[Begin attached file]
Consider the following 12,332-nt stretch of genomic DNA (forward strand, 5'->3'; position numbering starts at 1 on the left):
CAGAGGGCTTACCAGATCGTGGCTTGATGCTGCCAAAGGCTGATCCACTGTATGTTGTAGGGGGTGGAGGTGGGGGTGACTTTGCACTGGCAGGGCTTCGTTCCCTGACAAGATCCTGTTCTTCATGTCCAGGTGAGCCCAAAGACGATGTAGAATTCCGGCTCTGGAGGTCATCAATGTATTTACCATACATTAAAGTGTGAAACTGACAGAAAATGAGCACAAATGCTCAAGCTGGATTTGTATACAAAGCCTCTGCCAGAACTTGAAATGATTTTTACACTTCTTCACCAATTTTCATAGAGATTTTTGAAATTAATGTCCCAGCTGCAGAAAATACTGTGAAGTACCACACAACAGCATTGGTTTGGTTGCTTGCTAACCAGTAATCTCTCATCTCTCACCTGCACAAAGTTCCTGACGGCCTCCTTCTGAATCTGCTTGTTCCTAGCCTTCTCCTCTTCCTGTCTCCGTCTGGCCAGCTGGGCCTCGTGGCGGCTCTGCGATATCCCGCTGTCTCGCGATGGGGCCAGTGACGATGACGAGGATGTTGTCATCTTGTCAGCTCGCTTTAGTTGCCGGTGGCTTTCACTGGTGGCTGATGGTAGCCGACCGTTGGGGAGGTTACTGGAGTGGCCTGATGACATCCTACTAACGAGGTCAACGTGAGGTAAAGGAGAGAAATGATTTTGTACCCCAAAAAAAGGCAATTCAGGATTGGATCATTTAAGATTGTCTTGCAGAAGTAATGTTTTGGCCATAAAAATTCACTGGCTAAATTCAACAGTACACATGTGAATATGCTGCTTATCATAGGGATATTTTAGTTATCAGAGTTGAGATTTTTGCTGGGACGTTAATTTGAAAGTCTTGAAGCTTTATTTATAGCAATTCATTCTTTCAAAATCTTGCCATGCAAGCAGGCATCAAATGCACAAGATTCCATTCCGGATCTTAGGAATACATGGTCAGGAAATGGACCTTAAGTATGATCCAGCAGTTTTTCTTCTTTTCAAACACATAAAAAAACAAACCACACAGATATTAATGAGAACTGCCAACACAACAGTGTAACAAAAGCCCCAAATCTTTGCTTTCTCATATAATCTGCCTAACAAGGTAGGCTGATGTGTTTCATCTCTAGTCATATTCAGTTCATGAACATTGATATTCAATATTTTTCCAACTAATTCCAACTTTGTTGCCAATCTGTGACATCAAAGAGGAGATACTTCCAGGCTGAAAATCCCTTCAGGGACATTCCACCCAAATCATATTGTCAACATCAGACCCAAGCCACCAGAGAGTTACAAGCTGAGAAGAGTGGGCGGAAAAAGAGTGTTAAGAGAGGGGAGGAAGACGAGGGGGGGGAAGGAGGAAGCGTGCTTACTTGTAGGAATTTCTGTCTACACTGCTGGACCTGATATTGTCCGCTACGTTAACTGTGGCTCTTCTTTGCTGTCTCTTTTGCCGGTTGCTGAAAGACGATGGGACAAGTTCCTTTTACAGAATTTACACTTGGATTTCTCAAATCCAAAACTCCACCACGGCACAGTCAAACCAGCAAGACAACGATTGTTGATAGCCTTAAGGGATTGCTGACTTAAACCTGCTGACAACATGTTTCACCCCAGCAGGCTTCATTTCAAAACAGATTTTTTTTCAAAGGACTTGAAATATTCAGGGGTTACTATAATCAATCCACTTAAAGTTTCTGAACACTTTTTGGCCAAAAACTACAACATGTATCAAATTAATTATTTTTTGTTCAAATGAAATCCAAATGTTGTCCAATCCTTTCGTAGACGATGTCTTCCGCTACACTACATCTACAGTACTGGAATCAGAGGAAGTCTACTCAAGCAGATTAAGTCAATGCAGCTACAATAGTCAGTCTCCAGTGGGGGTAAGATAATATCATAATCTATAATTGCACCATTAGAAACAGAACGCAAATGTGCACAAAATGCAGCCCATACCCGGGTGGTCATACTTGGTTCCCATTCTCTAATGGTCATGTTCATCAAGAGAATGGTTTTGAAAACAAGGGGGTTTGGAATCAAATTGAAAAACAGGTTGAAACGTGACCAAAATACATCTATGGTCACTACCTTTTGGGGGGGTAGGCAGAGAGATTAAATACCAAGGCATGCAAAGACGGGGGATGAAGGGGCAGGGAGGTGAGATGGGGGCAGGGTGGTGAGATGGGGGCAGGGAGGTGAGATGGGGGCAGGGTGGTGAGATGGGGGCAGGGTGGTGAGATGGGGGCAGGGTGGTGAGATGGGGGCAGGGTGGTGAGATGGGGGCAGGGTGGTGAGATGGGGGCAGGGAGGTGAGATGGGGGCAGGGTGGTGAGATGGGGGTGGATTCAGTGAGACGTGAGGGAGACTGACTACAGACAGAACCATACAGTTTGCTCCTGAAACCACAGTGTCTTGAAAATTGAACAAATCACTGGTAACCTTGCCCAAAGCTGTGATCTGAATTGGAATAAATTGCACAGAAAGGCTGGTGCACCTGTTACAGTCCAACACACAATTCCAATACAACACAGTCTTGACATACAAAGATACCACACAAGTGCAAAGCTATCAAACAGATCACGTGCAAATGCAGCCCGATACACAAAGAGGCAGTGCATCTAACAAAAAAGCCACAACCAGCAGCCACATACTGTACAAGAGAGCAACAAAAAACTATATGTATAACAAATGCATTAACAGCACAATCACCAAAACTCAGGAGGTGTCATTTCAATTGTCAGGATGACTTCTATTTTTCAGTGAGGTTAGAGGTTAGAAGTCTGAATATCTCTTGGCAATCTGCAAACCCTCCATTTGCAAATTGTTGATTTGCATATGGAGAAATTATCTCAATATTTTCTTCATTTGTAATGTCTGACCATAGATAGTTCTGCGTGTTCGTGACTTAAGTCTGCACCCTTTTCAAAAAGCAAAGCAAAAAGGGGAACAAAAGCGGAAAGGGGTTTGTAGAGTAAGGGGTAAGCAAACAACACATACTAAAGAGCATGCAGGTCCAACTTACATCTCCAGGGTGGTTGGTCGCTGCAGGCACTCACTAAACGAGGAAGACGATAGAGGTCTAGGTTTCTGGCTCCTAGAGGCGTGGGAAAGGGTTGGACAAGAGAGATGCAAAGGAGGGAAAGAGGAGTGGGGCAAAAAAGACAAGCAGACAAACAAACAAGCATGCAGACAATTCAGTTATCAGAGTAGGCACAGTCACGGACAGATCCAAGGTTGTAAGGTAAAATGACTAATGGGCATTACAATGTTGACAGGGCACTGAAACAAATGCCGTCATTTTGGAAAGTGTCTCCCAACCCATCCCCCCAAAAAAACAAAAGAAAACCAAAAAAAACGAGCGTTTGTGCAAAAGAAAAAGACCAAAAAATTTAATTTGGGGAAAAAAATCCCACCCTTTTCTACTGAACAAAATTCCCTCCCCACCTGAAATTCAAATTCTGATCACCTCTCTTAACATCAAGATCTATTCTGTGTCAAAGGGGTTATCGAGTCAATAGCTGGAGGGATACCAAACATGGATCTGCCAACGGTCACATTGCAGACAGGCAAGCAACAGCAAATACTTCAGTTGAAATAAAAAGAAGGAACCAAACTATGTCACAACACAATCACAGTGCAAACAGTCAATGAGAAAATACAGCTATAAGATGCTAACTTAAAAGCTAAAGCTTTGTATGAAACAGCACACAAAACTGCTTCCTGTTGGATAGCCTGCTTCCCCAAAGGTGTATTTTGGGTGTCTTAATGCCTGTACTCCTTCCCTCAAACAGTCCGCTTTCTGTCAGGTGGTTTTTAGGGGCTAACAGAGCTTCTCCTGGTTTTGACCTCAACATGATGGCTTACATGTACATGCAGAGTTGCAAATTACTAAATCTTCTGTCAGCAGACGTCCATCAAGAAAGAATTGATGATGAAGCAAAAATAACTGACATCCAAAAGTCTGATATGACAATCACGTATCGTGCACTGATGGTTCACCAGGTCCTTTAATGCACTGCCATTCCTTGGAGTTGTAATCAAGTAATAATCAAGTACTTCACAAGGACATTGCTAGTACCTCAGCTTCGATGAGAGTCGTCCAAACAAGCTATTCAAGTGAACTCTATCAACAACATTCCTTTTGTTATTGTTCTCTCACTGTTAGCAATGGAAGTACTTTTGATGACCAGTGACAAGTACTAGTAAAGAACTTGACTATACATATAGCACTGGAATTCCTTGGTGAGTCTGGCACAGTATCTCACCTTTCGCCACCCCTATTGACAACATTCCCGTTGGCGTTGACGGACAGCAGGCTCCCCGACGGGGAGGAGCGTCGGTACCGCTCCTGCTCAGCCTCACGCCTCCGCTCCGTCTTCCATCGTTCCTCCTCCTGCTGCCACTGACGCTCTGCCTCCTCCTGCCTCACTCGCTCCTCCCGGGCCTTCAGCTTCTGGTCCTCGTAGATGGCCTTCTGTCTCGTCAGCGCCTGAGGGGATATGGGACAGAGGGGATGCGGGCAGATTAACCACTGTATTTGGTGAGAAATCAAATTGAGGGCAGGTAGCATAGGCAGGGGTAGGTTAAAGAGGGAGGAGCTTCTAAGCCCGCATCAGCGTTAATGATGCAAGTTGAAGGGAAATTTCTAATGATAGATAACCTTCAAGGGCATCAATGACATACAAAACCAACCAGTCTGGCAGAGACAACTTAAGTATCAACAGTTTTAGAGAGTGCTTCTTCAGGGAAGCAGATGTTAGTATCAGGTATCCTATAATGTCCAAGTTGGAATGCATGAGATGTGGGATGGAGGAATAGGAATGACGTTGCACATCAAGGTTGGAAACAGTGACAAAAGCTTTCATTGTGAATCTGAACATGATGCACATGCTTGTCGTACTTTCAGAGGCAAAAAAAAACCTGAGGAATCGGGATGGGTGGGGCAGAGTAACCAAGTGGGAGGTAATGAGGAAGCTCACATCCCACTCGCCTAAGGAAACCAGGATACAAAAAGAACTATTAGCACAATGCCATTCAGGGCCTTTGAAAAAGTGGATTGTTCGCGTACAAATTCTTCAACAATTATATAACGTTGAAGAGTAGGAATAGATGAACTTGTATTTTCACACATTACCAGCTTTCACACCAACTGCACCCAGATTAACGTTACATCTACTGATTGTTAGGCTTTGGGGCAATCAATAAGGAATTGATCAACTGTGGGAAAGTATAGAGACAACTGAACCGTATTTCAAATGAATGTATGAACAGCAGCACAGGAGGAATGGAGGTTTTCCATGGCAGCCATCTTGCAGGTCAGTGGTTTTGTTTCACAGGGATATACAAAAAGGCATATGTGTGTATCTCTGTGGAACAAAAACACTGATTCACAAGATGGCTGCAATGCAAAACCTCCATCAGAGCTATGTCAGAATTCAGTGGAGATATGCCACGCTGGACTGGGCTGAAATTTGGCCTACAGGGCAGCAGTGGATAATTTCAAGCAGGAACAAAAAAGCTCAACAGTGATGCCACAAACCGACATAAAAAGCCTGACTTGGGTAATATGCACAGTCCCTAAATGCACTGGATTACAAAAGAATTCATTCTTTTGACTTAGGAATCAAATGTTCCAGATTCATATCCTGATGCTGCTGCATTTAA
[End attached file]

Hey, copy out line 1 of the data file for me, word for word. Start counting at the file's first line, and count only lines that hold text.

Consider the following 12,332-nt stretch of genomic DNA (forward strand, 5'->3'; position numbering starts at 1 on the left):